The dictator Kim Jong-un has, for over two years, in fact denied the very existence of the Covid-19 pandemic, or at least that the virus had entered his country: thanks to the extraordinary measures adopted by the government and closing national borders, he said several times, it would be possible to completely prevent the virus from crossing national borders. The first official case recorded in North Korea, in fact, dates back to just May 12 this year. Since then the virus has spread like wildfire causing up to 4.8 million infections, even if not all scientifically ascertained despite the symptoms consistent with the infection.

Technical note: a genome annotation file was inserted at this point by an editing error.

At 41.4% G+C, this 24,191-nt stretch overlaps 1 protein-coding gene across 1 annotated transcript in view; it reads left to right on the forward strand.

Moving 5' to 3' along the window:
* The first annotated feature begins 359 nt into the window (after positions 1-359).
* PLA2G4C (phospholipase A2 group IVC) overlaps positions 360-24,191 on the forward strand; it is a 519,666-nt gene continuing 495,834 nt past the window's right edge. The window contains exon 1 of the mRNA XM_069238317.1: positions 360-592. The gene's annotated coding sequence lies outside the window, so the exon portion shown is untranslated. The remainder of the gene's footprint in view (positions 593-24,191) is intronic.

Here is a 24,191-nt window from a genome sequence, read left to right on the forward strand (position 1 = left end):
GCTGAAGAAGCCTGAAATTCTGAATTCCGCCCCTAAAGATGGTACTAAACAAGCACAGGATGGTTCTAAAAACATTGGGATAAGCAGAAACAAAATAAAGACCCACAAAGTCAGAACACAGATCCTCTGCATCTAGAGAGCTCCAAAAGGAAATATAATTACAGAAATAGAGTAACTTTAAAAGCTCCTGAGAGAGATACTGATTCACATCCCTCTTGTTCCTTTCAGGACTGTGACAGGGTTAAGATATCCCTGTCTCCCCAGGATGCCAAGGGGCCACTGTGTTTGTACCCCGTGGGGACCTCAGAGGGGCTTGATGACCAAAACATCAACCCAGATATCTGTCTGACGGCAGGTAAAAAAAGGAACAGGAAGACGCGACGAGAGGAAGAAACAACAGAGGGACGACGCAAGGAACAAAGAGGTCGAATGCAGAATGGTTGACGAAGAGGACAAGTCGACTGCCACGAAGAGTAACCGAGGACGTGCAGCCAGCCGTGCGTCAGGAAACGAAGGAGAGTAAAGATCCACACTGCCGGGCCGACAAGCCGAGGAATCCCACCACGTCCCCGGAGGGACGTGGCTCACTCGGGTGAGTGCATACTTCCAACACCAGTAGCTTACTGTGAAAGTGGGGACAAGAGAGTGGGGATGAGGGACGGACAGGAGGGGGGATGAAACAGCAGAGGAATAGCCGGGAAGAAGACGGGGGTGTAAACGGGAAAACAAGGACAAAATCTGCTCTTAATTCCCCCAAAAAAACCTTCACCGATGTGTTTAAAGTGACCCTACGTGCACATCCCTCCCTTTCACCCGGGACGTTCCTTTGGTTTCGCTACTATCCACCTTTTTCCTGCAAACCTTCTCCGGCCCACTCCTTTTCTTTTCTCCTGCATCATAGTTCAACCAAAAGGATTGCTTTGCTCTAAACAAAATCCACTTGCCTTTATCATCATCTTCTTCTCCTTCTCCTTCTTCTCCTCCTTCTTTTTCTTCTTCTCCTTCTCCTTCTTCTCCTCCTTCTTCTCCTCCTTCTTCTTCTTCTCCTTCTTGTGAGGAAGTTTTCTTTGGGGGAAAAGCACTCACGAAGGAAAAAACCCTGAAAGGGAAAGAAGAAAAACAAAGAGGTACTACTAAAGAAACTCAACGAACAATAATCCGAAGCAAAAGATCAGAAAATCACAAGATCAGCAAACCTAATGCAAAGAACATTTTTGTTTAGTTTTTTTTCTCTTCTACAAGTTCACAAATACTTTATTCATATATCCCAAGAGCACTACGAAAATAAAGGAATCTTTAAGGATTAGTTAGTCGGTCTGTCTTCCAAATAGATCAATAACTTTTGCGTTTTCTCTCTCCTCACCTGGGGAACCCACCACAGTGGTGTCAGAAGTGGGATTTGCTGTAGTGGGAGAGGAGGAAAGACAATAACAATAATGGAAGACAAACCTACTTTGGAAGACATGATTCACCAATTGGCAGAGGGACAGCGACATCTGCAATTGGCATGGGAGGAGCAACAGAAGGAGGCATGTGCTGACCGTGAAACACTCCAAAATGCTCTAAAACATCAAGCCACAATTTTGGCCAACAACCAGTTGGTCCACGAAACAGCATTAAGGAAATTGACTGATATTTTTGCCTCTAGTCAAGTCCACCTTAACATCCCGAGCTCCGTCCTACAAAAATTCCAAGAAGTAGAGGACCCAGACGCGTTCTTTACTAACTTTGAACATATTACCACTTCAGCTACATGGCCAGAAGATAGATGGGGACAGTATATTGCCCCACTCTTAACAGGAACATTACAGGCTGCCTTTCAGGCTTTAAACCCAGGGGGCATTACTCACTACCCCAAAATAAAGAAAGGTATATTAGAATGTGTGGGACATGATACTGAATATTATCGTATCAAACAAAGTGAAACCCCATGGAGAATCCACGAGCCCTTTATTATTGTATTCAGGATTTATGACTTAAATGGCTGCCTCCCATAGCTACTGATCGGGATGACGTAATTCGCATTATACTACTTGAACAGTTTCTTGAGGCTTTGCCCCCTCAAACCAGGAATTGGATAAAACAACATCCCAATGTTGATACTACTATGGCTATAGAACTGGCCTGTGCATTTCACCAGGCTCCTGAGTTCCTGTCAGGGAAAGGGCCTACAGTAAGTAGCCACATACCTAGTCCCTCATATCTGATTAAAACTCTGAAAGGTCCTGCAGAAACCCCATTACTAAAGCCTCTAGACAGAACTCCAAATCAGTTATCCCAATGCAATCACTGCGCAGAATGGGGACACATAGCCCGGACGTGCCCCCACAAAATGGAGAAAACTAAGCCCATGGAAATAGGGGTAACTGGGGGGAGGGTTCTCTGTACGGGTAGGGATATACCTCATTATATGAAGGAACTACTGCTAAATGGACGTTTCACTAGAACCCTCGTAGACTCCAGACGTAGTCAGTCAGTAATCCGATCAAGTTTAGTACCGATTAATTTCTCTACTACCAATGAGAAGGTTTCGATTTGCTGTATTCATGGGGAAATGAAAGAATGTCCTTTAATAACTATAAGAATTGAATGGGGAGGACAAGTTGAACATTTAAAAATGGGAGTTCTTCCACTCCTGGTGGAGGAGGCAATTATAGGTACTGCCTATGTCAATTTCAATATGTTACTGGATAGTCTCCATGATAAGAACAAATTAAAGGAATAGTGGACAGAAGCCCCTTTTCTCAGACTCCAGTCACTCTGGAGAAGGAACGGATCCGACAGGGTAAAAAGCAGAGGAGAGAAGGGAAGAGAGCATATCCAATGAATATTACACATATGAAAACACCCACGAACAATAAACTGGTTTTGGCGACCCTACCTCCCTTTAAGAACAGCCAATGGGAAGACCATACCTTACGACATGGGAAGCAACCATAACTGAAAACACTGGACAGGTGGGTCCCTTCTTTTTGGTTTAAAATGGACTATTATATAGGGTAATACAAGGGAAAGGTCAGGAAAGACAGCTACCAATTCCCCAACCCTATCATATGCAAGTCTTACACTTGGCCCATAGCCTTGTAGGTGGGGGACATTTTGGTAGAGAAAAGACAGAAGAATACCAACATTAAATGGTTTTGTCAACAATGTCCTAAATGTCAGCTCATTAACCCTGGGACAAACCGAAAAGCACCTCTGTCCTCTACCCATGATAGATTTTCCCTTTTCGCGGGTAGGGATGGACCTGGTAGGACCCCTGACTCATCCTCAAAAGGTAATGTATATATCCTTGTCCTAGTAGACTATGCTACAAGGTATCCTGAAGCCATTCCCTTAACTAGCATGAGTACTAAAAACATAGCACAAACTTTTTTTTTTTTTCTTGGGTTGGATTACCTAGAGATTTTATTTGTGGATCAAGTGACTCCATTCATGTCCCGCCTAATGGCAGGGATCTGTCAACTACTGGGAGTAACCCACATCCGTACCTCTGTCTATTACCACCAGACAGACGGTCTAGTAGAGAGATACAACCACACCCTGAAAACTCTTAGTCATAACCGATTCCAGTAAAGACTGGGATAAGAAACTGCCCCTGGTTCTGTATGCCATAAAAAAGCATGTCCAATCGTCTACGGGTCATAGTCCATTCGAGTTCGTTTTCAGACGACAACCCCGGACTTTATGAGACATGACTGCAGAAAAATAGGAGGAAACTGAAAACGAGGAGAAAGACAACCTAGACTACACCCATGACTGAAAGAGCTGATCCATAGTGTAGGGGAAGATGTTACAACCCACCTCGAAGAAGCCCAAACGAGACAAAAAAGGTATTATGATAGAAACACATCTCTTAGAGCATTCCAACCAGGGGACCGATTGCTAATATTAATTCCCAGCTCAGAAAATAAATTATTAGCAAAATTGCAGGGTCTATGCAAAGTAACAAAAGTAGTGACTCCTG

Arousing the most suspicion of all. however the number of deaths: just 74 in all. In itself, a mortality rate of just 0.002% seems unlikely (against a world average of around 0.1%), but it is even more so if you think about the country's health system. The hospitals are not particularly equipped, the places in intensive care are very limited, the treatments for the treatment of the virus are not particularly specialized and no one has been vaccinated. In short, certainly not the ideal conditions to face a pandemic that has already caused over 6 million deaths in the world.

To make a direct comparison, just think that neighboring South Korea - with an efficient health system and a high vaccination rate - still shows 0.12% mortality, 60 times higher. In short, the North Korean numbers during the pandemic are somewhat ambiguous and contradictory, reflecting a tracking and communication system that has nothing to do with what (albeit perfectible and with a thousand defects) we are used to.